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I've heard that Adi shankara believed that 'immovable (apparently inanimate) objects (like the tree) are endowed with sentience'. Evidently, Adi Shankara viewed 'the tree' as an object like the 'immovable (apparently inanimate) objects'. According to the Vedas, the Absolute, called Brahman, was present in everything, be it living or Nonliving, and thus everything is, as believers in the Vedas believe, 'endowed with sentience'. From this, it evidently follows that he viewed plants & trees as as much 'endowed with sentience' as any other 'immovable (apparently inanimate) objects' are. Nevertheless, the 'immovable (apparently inanimate) objects' also include rocks, rivers, rain, clouds, thunder, the earth, the sun, the moon, etc. Of course, from this, it does Not follow that he believed that the 'immovable (apparently inanimate) objects' were, like dogs, cats, cows, etc., endowed with life.

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    It's mentioned in Hindu scriptures that plants have life. So why he shouldn't be aware? He was well versed in all scriptures. – Rickross Jun 11 at 7:28
  • Which Hindu scriptures? Do they say plants & trees are Not 'immovable (apparently inanimate) objects' like rocks, rivers, rain, clouds, thunder, the earth, the sun, the moon, etc.? – Prakash RP Jun 11 at 10:28
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    Plants are one of the five category of sthāvara jīva (स्थावर जीव). More appropriately called as vanaspatikāyika jīva (वनस्पतिकायिक जीव). Thus, they're are categorically "alive", but with limited capacity of course. – peace Jun 12 at 4:11
  • Well, a piece of rock is also an instance of ' sthāvara jīva (स्थावर जीव) ', isN't it ? – Prakash RP Jun 12 at 6:21
  • rock is Achit, not Jiva. Sthavara Jiva means Jiva that does not move. Jangama Jiva means Jiva that moves. rock is not Jiva. – mar Jun 13 at 7:28
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Yes,Adi Shankaracharya was aware of it

प्राचीनशाल औपमन्यवः सत्ययज्ञः पौलुषिरिन्द्रद्युम्नो भाल्लवेयो जनः शार्कराक्ष्यो बुडिल आश्वतराश्विस्ते हैते महाशाला महाश्रोत्रियाः समेत्य मीमाꣳसां चक्रुः को न आत्मा किं ब्रह्मेति ॥ ५.११.१॥ ते ह सम्पादयाञ्चक्रुरुद्दालको वै भगवन्तोऽयमारुणिः सम्प्रतीममात्मानं वैश्वानरमध्येति तꣳ हन्ताभ्यागच्छामेति तꣳ हाभ्याजग्मुः ॥ ५.११.२॥ 1.If some one were to strike at the root of this large tree here, it would bleed, but live. If he were to strike at its stem, it would bleed, but live. If he were to strike at its top, it would bleed, but live. Pervaded by the living Self that tree stands firm, drinking in its nourishment and rejoicing; 2.But if the life (the living Self) leaves one of its branches, that branch withers; if it leaves a second, that branch withers; if it leaves a third, that branch withers. If it leaves the whole tree, the whole tree withers . In exactly the same manner, my son, know this.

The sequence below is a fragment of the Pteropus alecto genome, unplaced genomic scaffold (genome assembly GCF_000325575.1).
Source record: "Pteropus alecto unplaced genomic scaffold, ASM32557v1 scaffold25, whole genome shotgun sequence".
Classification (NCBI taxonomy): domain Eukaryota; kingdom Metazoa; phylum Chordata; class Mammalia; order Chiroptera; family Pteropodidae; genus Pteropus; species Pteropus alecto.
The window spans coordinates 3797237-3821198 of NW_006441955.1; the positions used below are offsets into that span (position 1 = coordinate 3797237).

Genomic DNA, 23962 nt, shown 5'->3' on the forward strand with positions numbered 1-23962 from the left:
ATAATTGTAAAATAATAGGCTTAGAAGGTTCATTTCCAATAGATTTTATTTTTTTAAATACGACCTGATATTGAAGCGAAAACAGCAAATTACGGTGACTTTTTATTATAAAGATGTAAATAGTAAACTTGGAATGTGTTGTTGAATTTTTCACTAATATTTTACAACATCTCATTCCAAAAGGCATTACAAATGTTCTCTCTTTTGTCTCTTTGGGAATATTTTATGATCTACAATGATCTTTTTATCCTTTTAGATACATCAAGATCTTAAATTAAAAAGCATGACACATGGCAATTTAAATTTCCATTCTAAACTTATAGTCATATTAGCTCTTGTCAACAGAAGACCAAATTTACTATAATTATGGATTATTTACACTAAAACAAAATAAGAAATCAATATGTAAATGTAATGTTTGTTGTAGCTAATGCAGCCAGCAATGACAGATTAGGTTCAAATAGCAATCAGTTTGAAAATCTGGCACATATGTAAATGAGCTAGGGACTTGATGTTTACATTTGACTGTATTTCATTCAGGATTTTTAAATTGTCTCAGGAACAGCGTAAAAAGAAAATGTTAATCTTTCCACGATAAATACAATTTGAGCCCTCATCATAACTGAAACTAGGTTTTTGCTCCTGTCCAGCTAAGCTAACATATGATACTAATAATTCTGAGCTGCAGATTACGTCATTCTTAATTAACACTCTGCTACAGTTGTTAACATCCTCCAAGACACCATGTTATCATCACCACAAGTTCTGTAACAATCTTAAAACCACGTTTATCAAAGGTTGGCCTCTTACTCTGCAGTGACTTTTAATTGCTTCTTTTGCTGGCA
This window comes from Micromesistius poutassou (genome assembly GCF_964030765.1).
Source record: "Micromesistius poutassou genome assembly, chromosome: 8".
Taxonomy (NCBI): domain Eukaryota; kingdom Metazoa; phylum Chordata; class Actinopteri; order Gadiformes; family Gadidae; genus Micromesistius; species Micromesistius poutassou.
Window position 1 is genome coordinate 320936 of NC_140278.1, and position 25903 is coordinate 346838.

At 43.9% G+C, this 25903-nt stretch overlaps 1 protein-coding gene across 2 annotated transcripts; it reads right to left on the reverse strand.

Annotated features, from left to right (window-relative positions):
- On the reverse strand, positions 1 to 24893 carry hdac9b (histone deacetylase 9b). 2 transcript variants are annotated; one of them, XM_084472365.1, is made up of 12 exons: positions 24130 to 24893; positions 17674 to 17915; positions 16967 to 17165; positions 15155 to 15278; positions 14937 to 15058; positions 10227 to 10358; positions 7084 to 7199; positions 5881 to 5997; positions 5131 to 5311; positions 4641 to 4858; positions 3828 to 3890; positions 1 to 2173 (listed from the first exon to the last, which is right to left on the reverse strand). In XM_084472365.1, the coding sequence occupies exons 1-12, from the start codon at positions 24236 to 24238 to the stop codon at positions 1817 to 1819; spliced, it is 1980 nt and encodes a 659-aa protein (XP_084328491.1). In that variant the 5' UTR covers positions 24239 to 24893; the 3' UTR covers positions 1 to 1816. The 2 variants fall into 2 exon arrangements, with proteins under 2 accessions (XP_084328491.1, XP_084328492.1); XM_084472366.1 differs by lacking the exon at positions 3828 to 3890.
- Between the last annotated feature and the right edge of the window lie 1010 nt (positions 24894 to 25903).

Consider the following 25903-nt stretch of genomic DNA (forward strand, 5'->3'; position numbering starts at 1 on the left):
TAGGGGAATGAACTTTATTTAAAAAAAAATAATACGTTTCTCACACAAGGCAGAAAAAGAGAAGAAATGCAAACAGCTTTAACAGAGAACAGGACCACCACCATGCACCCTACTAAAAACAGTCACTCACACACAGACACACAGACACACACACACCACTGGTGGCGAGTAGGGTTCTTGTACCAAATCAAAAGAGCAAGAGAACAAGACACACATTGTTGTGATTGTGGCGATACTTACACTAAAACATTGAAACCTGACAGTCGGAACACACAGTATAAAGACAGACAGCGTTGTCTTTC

(Above was Ch.Upanishad,6.11.1, and 6.11.2,)

Adi Shankaracharya’s commentary on verse 2 ends as such:

...That the tree is ensouled by the' Living Self' has been indicated by the phenomena of the flowing of juices and withering of-as shown by the illustration also vouched for the Vedic text; which means that immovable (apparently inanimate) objects (like the tree) are endowed with sentience; and this also shows that there is no truth in the Bauddha and Vaisheika view that' immovable objects are insentient.' -(2)

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  • Are you sure that by ' the living Self ', the stuff called life that, by the scientific view, is certainly Not present in inanimate things (rocks, sand dunes, air, water, tables, chairs, etc.) was meant? IsN't it a Fact that by the Veidc view, ' the living Self ' is present in everything that exists, i.e. in both a running horse and a rolling Rock as well as both a living body and a Dead body ? – Prakash RP Jun 12 at 15:05
  • @Prakash RP,you can say that the “living self “ is indeed present in all things,but It provides life to all those beings ,which we perceive as living,I.e those that have prana(pranis).Chairs,tables etc.are also permeated by that Brahman,but they lack prana. – Amethyst Jun 12 at 19:57

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